Forget the question of whether the Secret Service can protect President Obama from physical threats from strangers. Can no one protect him from the political threats posed by his own friends?

Leon Panetta, who served Obama as both director of central intelligence and secretary of defense, has a book out next week in which he takes issue with White House foreign policy. Time has a timely I-told-you-so excerpt today about Iraq: "My fear, as I voiced to the President and others, was that if the country split apart or slid back into the violence that we’d seen in the years immediately following the U.S. invasion, it could become a new haven for terrorists to plot attacks against the U.S. Iraq’s stability was not only in Iraq’s interest but also in ours," Panetta writes.

He and deputies Michele Flournoy and Ash Carter pushed for an agreement that would maintain a larger military presence after the U.S. withdrawal, but the White House pushed back, and as Panetta tells it, things got tense. (It's worth recalling that Flournoy and Carter were both passed over as Panetta's successor in favor of Chuck Hagel, and over the objections of some liberals.)

To my frustration, the White House coordinated the negotiations but never really led them. Officials there seemed content to endorse an agreement if State and Defense could reach one, but without the President’s active advocacy, al-Maliki was allowed to slip away. The deal never materialized. To this day, I believe that a small U.S. troop presence in Iraq could have effectively advised the Iraqi military on how to deal with al-Qaeda’s resurgence and the sectarian violence that has engulfed the country.

This isn't the first time Panetta has criticized Obama—late last month he said Syrian rebels should have been armed sooner—but this is a pointed critique coming at a bad time for the president, who still seems to be in search of a strategy for ISIS that will be both effective and politically viable.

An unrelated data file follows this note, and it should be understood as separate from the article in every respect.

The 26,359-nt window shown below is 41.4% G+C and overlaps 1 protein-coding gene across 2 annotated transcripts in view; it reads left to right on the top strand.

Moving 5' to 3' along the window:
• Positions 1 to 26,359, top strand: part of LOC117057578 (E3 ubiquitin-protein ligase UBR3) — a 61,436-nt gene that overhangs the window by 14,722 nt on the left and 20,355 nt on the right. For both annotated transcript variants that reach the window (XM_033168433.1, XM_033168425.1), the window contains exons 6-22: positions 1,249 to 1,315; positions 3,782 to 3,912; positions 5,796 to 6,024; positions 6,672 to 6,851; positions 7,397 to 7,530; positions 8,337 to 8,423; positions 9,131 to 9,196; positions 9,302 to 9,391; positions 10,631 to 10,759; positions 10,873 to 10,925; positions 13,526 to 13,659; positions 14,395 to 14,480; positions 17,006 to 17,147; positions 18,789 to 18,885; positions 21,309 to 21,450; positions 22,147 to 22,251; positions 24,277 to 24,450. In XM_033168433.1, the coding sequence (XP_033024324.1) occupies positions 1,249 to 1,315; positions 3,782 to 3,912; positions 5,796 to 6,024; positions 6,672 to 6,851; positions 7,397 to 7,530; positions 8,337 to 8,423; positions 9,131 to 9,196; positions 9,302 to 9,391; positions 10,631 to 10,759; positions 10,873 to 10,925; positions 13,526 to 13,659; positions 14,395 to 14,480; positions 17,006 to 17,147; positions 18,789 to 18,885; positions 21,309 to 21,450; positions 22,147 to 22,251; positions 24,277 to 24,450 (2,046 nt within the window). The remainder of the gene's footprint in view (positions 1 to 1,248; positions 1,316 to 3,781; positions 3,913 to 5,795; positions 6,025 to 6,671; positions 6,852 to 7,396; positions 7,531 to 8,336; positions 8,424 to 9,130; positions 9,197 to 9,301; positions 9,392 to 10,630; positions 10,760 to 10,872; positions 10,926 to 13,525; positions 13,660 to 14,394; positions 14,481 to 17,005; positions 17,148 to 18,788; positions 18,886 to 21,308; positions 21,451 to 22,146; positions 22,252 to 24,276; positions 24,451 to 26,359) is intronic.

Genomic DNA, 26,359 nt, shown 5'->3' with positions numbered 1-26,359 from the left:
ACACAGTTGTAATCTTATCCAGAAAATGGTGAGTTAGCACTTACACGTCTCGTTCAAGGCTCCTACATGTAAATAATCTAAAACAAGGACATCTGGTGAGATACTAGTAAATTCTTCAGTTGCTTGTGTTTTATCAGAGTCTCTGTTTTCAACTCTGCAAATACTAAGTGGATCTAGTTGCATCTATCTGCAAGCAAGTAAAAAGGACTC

Robert Gates, who preceded Panetta at the Pentagon, has also been willing to publicly criticize the president and his administration. When he published his critical memoir earlier this year, my colleague Peter Osnos suggested that it represented a new precedent—previously, top aides had generally tended not to air their grievances until after the president they served departed 1600 Penn.

But it does seem like Obama has had a particularly rough stretch when it comes to his former confidants. For example:

  • In August, former Secretary of State Hillary Clinton told my colleague Jeffrey Goldberg, "Great nations need organizing principles, and 'Don’t do stupid stuff' is not an organizing principle." It isn't hard to see why Clinton might want to create some distance from Obama and a widely unpopular foreign policy ahead of her own expected presidential run.
  • After quitting the White House in 2010, budget honcho Peter Orszag spilled to New York about the behind-the-scenes soap opera there: "Many of my mentors warned me that despite the ‘no drama’ Obama campaign, once in office this White House would inevitably be like others—and possibly worse. And unfortunately that’s exactly what happened." Just for good measure, he said he never wanted the job.